November 5 – December 17, 2016
Baert presents Agnosia, an exhibition of new and recent work by Dene Leigh. The exhibition is Leigh’s first solo show with the gallery.
This exhibition features a cohesive assemblage of drawings on found paper, together with paintings and sculptures that explore the neurological disorder agnosia; a condition that struck Leigh’s grandfather late in life after a stroke. Agnosia is where the ability of the sufferer to interpret sensations and to recognise information effortlessly is impaired through brain damage.
Leigh works in a range of mediums, investigating different aspects of the sufferer’s difficulties. His fascination with collecting and hoarding found objects influences his figurative and abstract imagery, which combines elements from antiquity to present-day.
In the series of drawings, Leigh investigates aphasia, through the medium of found ephemera. The difficulties of people with aphasia can range from occasional trouble finding and understanding words, to losing the ability to read, write or speak coherently. The repetition of geometrical shapes that obscure the text makes the letters illegible, in a similar way to aphasia impairing the ability to define language.
People suffering from agnosia often struggle with recognition of faces and other imagery. Within his paintings Leigh offers an abstracted image in order to illustrate the effect that agnosia has on specific memories. We are presented with an experience of having an image, but not having enough legible words or physiognomies to describe or understand it.
The sculptures complete Leigh’s depiction of the disruption of the senses ensued by the objects presented on canvas. These unfamiliar objects were created using a myriad of items: some found, some collected and all reassembled by Leigh. These objects have also been gathered from the artists personal possessions; displaying what the artist refers to as physical but incomplete memories of his childhood. Combined in this way they represent an object that the artist need not, or cannot give a specific name to. These works can only be compared to a memory of other objects, which are both familiar and alien to the viewer. Therefore, the audience is invited to justify his or her own unique interpretation of the artwork, but is left unable to confidently name the object itself or its function.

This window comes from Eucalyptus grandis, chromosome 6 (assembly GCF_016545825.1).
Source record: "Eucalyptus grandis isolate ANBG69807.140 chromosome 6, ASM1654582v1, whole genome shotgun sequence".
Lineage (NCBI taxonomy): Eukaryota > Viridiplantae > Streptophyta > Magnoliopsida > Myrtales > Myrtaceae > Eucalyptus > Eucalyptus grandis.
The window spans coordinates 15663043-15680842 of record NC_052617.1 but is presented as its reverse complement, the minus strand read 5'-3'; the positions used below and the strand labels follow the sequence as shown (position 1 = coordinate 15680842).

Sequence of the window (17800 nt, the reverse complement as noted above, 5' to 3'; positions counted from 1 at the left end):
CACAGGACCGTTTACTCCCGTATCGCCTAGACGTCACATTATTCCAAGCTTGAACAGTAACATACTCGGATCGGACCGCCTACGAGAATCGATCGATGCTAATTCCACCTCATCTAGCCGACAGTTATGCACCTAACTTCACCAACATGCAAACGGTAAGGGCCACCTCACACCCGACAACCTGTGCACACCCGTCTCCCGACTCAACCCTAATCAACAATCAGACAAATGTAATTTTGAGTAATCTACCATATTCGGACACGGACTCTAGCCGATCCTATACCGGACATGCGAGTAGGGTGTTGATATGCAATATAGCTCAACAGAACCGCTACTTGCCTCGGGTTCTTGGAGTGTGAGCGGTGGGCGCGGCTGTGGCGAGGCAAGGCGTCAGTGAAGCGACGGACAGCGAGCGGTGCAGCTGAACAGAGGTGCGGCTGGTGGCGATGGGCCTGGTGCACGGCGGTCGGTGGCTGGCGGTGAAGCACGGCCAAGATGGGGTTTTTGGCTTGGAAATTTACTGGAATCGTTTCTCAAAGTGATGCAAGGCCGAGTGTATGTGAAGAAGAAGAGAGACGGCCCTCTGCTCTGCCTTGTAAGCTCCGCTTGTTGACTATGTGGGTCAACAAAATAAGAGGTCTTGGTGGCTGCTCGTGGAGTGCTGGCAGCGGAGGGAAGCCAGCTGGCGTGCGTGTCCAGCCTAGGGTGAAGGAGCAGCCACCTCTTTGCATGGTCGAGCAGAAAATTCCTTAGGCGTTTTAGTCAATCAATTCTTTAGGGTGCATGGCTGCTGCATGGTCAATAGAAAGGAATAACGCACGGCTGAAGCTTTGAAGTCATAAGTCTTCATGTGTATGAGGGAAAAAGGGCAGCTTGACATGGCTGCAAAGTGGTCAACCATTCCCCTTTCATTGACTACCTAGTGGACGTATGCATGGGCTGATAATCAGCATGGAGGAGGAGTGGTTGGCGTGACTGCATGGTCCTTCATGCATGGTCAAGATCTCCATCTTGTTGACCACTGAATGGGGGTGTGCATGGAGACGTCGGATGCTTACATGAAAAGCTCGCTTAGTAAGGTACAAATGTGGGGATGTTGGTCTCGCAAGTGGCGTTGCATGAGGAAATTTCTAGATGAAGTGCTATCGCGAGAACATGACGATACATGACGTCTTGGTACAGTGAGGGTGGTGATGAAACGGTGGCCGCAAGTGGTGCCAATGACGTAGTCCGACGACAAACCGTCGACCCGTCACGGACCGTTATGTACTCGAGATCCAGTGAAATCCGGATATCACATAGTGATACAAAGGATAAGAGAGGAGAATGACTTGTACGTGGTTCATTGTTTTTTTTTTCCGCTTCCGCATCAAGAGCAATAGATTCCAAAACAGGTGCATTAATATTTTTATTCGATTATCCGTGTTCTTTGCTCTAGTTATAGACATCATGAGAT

Leigh’s work addresses questions about the fragility and impermanence of the human memory through its exploration of the neurological impediments that his grandfather faced. In an effort to understand and deconstruct this experience: Leigh constructs artworks that prohibit the viewer from identifying information. Encouraged by our natural need to classify, the viewer is enticed to examine what each item is. Each piece is a part of the fragmented puzzle giving an insight into the mind of another.
Dene Leigh holds a BA (hons) in Fine Art Painting from Wimbledon College of Arts. He was shortlisted for the Young Masters Art Prize in 2014 and shortlisted for the Clyde and Co Awards in 2012. The artist lives and works in London.